Until there is a vaccine, the single most important defense against the spread of COVID-19 is contact tracing.
If public health officials can learn who an infected individual has been in contact with, there is a chance to stop or slow the virus’ spread. Without contact tracing, the virus remains invisible, silent and fast as it moves from host to host. Testing is critical, of course, but contact tracing reaches multiple more potential cases beyond each positive test.
COVID-19 spreads so easily and quickly that it moved around the globe in days, from China to the Middle East, Europe and the United States. Contact tracing efforts on a wide scale have not kept up, although they’ve been helpful in some limited areas, like New Rochelle, NY, and Seattle. Some experts credit early testing and robust contact tracing in Germany, South Korea and Singapore to contain COVID-19.
As the country begins to re-open businesses and lift stay at home orders, the need for contact tracing is even more acute. More people will be in contact with one another, risking further infections.
Test, Trace and Contain COVID-19
Public health officials have used contact tracing for decades before COVID-19 to limit transmission of infectious diseases. In recent years, it’s been used to track and isolate cases of mumps, measles and Ebola. Combined with testing, contact tracing is a powerful weapon against infectious disease.
Although the COVID-19 virus is invisible, contact tracing can reveal where it came from and where it might go next. If individuals can learn that they’ve been exposed to someone with the virus, they can isolate themselves and prevent its spread to others. Contact tracing also helps public officials make policy decisions around stay at home orders, business closures or travel restrictions.
Examples of Contact Tracing Programs in the U.S.
Washington was the first state to begin contact tracing, in January, to slow the virus. Their efforts are credited with keeping cases in check and flattening its curve before other regions. Efforts are ongoing, and more states and regions are following suit.
In early March, contact tracing helped identify the spread of COVID-19 in New Rochelle, NY, an early hotspot. Public health officials recommended self-quarantine for an infected person’s family members, closure of his children’s schools, his synagogue, and the law school of a student who had contact with the case. These actions helped contain and slow the virus.
Paterson, NJ, is another city that started contact tracing in March. Its aggressive and quick response has helped investigate and trace about 90 percent of the more than 5,900 positive virus cases there, according to the city’s top health officer, Dr. Paul Persaud. Paterson, a low-income city of about 150,000 is now considered an example of how to run an effective contact tracing program.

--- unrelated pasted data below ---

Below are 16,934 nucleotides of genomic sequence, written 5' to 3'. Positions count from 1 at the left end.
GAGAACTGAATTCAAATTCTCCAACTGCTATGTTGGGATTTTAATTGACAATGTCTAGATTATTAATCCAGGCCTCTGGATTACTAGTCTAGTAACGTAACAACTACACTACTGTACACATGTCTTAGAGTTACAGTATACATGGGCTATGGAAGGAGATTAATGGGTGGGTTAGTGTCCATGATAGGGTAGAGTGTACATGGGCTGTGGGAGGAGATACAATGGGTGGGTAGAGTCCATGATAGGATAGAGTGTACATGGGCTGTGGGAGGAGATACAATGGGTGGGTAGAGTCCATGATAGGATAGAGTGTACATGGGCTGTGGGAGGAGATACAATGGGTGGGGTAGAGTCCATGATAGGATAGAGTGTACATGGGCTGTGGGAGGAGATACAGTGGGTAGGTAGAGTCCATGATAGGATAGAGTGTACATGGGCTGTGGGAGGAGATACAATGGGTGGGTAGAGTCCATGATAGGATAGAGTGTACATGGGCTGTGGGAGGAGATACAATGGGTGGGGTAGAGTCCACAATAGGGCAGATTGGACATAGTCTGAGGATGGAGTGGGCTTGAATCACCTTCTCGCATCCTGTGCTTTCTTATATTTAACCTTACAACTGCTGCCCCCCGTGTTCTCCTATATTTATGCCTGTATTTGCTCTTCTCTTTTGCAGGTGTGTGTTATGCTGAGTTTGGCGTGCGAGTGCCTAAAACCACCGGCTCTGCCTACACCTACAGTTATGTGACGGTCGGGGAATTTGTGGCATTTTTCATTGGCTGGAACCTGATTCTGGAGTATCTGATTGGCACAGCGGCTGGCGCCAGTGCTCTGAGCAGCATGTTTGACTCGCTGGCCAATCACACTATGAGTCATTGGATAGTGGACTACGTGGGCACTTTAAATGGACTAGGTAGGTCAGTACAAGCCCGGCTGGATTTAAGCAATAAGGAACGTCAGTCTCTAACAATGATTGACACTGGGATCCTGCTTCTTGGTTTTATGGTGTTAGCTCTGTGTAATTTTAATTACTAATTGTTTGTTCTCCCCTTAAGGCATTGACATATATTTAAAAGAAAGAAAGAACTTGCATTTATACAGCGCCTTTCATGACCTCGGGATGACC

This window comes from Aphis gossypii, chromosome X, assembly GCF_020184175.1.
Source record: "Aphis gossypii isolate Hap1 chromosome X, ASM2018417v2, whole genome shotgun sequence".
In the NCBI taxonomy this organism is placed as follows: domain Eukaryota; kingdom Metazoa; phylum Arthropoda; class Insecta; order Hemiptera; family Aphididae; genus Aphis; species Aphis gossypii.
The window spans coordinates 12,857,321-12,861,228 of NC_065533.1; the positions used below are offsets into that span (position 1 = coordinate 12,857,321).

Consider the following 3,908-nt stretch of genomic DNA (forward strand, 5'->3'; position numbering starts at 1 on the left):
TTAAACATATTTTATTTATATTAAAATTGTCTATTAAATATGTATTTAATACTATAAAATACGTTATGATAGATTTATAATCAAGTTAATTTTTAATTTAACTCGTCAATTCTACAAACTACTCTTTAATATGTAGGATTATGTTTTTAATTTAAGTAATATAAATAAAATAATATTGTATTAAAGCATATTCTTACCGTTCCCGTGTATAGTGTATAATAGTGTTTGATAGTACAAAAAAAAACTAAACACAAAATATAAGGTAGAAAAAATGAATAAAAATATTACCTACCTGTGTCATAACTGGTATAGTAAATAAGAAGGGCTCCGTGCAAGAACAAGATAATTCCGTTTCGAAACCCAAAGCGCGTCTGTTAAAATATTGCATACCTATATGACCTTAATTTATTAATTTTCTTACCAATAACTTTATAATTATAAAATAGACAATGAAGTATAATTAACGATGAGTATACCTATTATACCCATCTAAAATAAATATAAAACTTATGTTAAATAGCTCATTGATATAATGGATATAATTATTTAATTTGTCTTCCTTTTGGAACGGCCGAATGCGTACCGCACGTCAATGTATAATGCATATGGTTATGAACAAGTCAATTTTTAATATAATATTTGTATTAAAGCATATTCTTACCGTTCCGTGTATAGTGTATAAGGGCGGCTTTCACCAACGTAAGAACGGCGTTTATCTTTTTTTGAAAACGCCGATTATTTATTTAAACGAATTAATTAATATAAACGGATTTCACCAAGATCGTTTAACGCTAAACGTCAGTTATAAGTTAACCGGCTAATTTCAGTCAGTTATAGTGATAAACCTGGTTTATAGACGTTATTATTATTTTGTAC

The city of San Francisco recently announced a large-scale contact tracing program. The health department is recruiting and training librarians, social workers and lawyers to become COVID-19 detectives. And the training includes how to maintain health privacy. Similar efforts are underway in other states and counties.
Rush to Digital Contact Tracing
Contact tracing the traditional way is labor intensive. It requires skill, patience and time – phone calls, extensive interviews, lists of contacts, and more phone calls. The conversations are often difficult and sensitive, requiring compassion to keep communication open.
Some experts estimate that at least 100,000 contact tracers are needed in the U.S. to be effective. Since there has not been a need for contact tracing on this scale before, tens of thousands of people need to be trained to create an effective defense.
Smartphones offer faster solutions through digital tracking. However, infected individuals must mark themselves as COVID-19 positive and agree to share that information through an app. Then every device that interacts with those individuals’ IDs in a select time range would get a notification about potential exposure. But with speed and efficiency come privacy concerns.
Google and Apple have recently announced a partnership to roll out a tracing app, and some wonder whether the public will accept digital tracking from big tech given privacy missteps in recent years from Silicon Valley. Even the San Francisco initiative does not include digital tracking, because not enough people accept it.
Is Privacy Possible with Contact Tracing?
Privacy and trust are essential, not only because HIPAA requires it, but because people will only cooperate if they trust their privacy will be protected. When a contract tracer notifies someone they may have been exposed, they do not reveal the identity of the infected person. The San Francisco Mayor’s announcement stated:
“For this program to work, people who are contacted will need to have confidence that their participation is confidential, voluntary, based in science, and in their best interests.”
Digital tracking has not gained ground in the United States yet, but may in the future if enough people accept it and download an app. HIPAA privacy will be just as important. As with any newer technology, incorporating HIPAA rules will require attention, but it can be done. HIPAA has not been a barrier to telehealth, and it doesn’t need to be a barrier to contact tracing.
Know the rules, follow a Risk Management plan, and train the workforce in privacy and security. Step-by-step, it’s easy to stay HIPAA compliant and the maintain the public’s trust.